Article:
Trade tensions—and the volatility they bring—are forcing investors to think about new ways to generate low-volatility income. We think a mortgage income strategy that balances high-quality securities with historically high-returning ones can help.

When it comes to income-oriented investing, we’ve long advocated a strategy that pairs return-seeking credit assets—high-yield corporate bonds, emerging-market debt and so on—with high-quality government bonds. This approach has historically reduced volatility and limited drawdowns, making it especially valuable late in the credit cycle.

But investors can do even more to reduce volatility sparked by geopolitical risk by adding mortgage strategies to their asset allocation. Why?

Because mortgage-backed securities are more resilient than high-yield credit to geopolitical risk. Consider the higher-yielding assets on the return-seeking side of the mortgage strategy, such as commercial mortgage-backed securities (CMBS) and credit risk–transfer (CRT) securities—a kind of bundled residential mortgage debt. As Display 1 shows, both have weathered the ups and downs of the US-China trade war better than high-yield credit.

Over the long run, complementary allocations to credit- and mortgage-focused income strategies may help smooth the returns of the overall mix, as the two have tended to outperform at different times.

US Housing Still Strong

Here’s another reason to consider adding mortgage exposure: US home affordability has improved lately in most US regions and US consumer spending remains healthy. While we expect US economic growth to slow, we’re not forecasting a contraction. And lower interest rates should bring down mortgage rates. We expect US home prices to rise in the coming months, albeit at a slower pace (Display 2).

As a result, we still see opportunity in CRTs, issued by US government-sponsored enterprises Fannie Mae and Freddie Mac. These assets pool thousands of mortgages into single securities that provide investors with regular payments based on the underlying loans’ performance. Unlike typical agency bonds, CRTs don’t carry a government guarantee, so investors may absorb losses if large numbers of loans default. Even so, high borrower credit quality makes CRTs attractive; many have been upgraded to investment-grade status.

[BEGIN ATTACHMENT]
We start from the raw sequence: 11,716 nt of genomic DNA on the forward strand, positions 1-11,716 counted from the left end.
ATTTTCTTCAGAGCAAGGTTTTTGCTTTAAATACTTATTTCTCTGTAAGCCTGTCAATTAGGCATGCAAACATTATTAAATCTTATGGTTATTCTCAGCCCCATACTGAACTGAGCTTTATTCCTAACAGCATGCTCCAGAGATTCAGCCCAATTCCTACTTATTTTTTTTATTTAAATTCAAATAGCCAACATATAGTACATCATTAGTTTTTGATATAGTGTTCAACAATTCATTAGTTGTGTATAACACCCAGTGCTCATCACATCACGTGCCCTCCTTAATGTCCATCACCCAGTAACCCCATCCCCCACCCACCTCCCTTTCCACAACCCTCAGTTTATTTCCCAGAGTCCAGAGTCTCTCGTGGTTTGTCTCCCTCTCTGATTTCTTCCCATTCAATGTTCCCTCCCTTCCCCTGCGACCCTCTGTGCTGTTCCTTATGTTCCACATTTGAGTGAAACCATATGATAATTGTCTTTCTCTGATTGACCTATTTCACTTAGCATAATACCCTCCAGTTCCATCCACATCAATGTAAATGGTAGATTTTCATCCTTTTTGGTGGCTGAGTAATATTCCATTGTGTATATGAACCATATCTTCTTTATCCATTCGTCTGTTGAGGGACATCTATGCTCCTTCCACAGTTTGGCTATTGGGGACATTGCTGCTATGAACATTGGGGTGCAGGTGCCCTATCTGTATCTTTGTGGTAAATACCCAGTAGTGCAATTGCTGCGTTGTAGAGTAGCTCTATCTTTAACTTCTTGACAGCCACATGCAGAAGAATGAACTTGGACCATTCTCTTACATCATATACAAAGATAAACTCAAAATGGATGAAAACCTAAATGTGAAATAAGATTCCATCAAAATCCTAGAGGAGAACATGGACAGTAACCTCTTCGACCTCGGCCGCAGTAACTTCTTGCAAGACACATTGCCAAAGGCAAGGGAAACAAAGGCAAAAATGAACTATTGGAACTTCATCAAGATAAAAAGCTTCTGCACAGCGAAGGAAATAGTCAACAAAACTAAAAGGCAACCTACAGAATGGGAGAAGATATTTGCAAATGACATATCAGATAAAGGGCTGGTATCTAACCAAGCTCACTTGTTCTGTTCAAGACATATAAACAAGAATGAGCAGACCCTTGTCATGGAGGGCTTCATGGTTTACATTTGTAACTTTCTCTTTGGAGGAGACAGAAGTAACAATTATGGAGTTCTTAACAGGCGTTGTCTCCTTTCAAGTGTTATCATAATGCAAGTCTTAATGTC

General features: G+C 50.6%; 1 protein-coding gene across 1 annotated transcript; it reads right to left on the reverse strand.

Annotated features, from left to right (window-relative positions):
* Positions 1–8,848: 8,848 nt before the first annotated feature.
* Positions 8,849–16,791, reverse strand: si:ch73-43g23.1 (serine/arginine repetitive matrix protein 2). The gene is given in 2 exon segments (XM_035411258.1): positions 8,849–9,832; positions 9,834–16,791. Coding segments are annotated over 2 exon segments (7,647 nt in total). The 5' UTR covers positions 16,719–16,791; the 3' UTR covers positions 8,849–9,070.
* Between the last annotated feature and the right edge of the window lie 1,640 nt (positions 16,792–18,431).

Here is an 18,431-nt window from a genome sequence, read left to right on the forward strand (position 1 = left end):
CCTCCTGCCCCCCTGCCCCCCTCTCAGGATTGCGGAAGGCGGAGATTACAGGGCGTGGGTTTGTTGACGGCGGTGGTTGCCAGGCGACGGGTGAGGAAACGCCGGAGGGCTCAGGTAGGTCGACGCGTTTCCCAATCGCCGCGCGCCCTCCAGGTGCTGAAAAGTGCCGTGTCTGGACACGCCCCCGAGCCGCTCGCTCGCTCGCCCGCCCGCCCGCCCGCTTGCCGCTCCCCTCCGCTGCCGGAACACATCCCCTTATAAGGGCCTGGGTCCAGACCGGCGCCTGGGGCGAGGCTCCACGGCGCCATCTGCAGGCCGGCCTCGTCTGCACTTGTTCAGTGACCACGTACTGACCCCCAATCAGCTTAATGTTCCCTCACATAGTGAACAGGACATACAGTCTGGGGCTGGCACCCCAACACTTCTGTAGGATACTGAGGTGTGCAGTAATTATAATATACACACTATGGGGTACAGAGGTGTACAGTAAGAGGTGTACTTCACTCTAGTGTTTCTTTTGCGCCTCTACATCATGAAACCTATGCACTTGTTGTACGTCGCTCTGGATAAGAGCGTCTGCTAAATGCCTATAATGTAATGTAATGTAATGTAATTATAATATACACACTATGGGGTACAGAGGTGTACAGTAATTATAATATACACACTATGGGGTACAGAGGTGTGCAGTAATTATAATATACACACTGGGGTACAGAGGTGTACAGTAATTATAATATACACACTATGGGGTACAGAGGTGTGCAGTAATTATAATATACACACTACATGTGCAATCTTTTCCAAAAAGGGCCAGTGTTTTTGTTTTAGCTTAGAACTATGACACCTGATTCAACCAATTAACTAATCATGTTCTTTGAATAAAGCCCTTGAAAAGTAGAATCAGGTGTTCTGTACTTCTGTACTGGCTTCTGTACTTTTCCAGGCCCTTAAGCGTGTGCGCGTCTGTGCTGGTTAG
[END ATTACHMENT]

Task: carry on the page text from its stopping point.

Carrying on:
CMBS are also attractive and offer a healthy yield pickup over similarly rated corporate bonds. Investor worries about CMBS—particularly those backed by shopping malls—have driven down prices, making many attractive opportunities for investors who can do their homework. But it’s important to be selective because credit fundamentals have deteriorated for securities issued after 2014.

On the higher-quality side of the scale, investors may want to consider higher-quality CMBS, highly-rated collateralized loan obligations, agency mortgage-backed securities from Fannie and Freddie, which carry a government guarantee of principal, and select exposure to consumer-oriented consumer asset-backed securities (auto and consumer loans).

Complementary Income and a Smoother Ride

Much like a traditional credit-based income approach, the manager of a mortgage income strategy can adjust the balance between high-quality assets and higher-yielding ones as valuations and conditions change.

Just as important, securitized assets have exhibited a low correlation with government debt, which plays a key role on the risk-reducing side of the traditional credit income strategy. They’re also relatively uncorrelated to credit and equities, making them a powerful portfolio diversifier.

The way we see it, pairing credit- and mortgage-focused income strategies in a single portfolio can help generate decent income and reduce drawdowns.

The global outlook is increasingly uncertain, and with no end in sight to the US-China trade war, we expect high volatility to persist as we head into 2020. For income-oriented investors, that scenario will require some creative thinking. A “satellite” allocation to mortgages may help investors cushion a more traditional income allocation that leans heavily on high-yield bonds.

Monika Carlson is Product Director—Global Fixed Income Business Development at AllianceBernstein.

The views expressed herein do not constitute research, investment advice or trade recommendations and do not necessarily represent the views of all AB portfolio-management teams.

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